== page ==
Posts Tagged With: integration

Inhabiting Your Space.

Proprioception should be a less intimidating word, but when I say it to people, they give me that furrowed brow look that says “huh?”. Proprioception is the ability to know where your body is in space in relation to other objects. It’s what allows you to walk around a dark room at night and not bump into things. But I find so many people are in the dark about where their bodies are in space. I want to bring some light to this problem, and if I do you will have fewer stubbed toes, less bumped knees, knocked heads, bruises, and overall mishaps. And if you are one of those infamous close talkers, you might find you’ll have better conversations. I can’t tell you how many times I have backed away from a close talker because I felt my personal space is being compromised, possibly not allowing me to be as attentive as I would like.

We are all pretty aware of movement. Our arm just doesn’t move randomly and without our noticing, thank goodness, or we’d all be a bull in a China shop. For the most part, most of us have refined our movements to be able to look and move like everyone else. Until you put people in yoga poses, then the truth comes out. Most people are just touching the tip of the iceberg in their understanding of muscle movement.

I am choosing to link coordination and proprioception together. But let me be clear – I am not a scientist, at least not by degree. By personal interest, I am a scientist in behavior. I am constantly testing, experimenting, researching, analyzing and interpreting my abilities. I’ve read enough to be well informed of the limits of the human body, but I like to test what I have heard and read it through my own body. Figuring that as I go, I might find some contradictions, as well as some very clear affirmations. But at least I will have developed new skill sets along the way. With every new movement, I am gaining sensitivity. It is this sensitivity that is informing me towards more graceful and coordinated actions. This sensitivity allows me to know the difference between 1 inch and 1 foot of space between me and anything else I might come in contact with.

Interestingly, I was a long jumper in high school and I think that helped me refine my skill of proprioception. If your foot stepped over the launch line it was a scratched jump. Just like if a high jumper knocks the bar with their body when jumping, it’s no good. These spacial relationship’s are a great way to learn muscle movement and just how much it can be refined. So how is it that so many people show up on yoga mats across the country, year after year, and they don’t seem to be inhabiting their body. Some people wear their body like an over size suit, just flopping it around with out any life in their limbs, almost with a sense of bagginess. As if, if it weren’t for their bones they’d fall to the floor. Then there are those people that wear their body like a suit of armor, rigid and unpenatrable. Their movements have no fluidity and they seem expressionless and motionless.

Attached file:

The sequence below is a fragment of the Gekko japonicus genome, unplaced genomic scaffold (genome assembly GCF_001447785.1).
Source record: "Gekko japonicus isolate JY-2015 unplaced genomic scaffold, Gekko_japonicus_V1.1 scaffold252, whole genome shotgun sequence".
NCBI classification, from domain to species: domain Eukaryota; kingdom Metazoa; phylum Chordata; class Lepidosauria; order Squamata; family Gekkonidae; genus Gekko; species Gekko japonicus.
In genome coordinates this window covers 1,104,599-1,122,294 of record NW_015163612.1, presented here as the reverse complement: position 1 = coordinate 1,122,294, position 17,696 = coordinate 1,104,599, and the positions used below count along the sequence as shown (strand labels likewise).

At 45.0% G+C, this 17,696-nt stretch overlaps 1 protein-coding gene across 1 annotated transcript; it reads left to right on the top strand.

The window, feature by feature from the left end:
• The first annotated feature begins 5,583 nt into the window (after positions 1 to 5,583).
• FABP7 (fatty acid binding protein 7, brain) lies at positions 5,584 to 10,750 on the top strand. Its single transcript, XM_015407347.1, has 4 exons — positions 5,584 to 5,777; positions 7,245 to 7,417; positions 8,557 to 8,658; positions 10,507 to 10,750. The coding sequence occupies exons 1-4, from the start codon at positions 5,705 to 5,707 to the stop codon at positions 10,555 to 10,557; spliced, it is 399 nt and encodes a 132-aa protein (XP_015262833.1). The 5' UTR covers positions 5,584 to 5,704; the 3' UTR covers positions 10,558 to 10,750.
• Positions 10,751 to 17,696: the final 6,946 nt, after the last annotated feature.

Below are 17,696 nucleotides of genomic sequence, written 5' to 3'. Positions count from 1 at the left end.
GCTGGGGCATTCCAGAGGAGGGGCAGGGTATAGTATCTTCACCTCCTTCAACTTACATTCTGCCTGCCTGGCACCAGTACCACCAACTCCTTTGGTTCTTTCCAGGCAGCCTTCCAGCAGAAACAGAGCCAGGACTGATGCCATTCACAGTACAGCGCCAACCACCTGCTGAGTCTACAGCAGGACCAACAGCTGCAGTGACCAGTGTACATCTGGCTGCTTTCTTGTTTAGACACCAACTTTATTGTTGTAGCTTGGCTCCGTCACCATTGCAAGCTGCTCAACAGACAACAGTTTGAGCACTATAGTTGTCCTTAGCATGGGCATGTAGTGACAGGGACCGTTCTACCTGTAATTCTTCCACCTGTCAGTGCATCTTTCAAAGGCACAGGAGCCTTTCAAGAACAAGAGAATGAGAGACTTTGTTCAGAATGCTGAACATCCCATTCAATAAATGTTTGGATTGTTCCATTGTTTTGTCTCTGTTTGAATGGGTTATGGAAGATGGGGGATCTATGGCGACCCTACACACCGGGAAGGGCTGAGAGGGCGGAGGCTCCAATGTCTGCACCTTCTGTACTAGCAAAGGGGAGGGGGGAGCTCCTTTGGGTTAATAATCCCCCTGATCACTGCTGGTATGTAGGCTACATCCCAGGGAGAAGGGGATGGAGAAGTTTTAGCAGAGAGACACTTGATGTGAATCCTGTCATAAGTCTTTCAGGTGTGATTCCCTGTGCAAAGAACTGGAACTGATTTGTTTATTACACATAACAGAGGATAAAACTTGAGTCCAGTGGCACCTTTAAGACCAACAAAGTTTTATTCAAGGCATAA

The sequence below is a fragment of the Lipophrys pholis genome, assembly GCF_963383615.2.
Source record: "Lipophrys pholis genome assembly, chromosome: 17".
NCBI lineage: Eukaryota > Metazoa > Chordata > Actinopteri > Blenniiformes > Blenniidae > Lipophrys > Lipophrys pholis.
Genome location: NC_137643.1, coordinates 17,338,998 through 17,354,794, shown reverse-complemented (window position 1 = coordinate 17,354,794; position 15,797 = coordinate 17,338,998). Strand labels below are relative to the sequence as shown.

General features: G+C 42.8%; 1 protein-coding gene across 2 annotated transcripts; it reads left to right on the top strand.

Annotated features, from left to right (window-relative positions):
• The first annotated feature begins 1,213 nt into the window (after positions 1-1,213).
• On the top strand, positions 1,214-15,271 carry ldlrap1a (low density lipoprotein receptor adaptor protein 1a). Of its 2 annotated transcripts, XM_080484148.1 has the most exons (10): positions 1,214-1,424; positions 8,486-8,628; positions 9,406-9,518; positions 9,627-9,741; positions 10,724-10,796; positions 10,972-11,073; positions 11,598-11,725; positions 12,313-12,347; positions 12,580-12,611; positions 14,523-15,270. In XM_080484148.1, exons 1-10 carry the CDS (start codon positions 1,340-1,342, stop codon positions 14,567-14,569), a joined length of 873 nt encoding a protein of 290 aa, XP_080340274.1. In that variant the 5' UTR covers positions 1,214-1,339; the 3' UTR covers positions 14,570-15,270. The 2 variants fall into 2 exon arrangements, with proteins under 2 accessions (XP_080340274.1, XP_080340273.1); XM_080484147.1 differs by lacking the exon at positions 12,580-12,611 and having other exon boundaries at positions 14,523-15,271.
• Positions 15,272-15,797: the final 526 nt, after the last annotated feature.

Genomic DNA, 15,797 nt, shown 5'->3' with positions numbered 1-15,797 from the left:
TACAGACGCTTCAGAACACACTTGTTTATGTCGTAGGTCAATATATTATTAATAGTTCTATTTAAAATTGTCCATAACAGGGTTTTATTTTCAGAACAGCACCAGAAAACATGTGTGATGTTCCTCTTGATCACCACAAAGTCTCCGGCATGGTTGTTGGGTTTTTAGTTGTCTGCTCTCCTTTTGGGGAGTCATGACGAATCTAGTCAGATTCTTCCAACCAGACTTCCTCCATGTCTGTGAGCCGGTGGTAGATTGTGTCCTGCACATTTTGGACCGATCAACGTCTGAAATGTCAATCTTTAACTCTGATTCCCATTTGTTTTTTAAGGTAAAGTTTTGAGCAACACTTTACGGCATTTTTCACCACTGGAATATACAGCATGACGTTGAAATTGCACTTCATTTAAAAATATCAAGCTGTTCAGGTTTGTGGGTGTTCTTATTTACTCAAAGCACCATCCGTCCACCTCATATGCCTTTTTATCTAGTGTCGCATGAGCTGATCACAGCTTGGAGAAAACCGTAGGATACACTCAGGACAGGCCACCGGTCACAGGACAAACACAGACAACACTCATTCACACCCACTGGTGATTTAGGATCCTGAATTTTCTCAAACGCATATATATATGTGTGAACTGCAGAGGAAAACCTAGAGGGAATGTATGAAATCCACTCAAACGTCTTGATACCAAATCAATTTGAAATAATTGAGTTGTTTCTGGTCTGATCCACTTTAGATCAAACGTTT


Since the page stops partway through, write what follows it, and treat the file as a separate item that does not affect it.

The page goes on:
Triangle pose, Trikonasana. Photo by Zsolt Haraszti

The one pose, as a yoga teacher, I endlessly become a bit saddened by is Triangle, or trikonasana. It is one of the trickiest poses for people to execute properly. As many times as I will physically place students in the best example of the pose, week after week, they still execute bad alignment. One of the easiest ways to fix this problem is to give people a reference point, something for their bodies to work with or against, that will help them  perceive their body position. What I do is put them up against a wall, and try and have them make themselves as flat as possible against that wall. (There is more to it then that, but for now I’ll leave the description of triangle brief as this isn’t about triangle). This always seems to work, but the moment you bring them off the wall back on their yoga mat the pose seems to just disintegrate.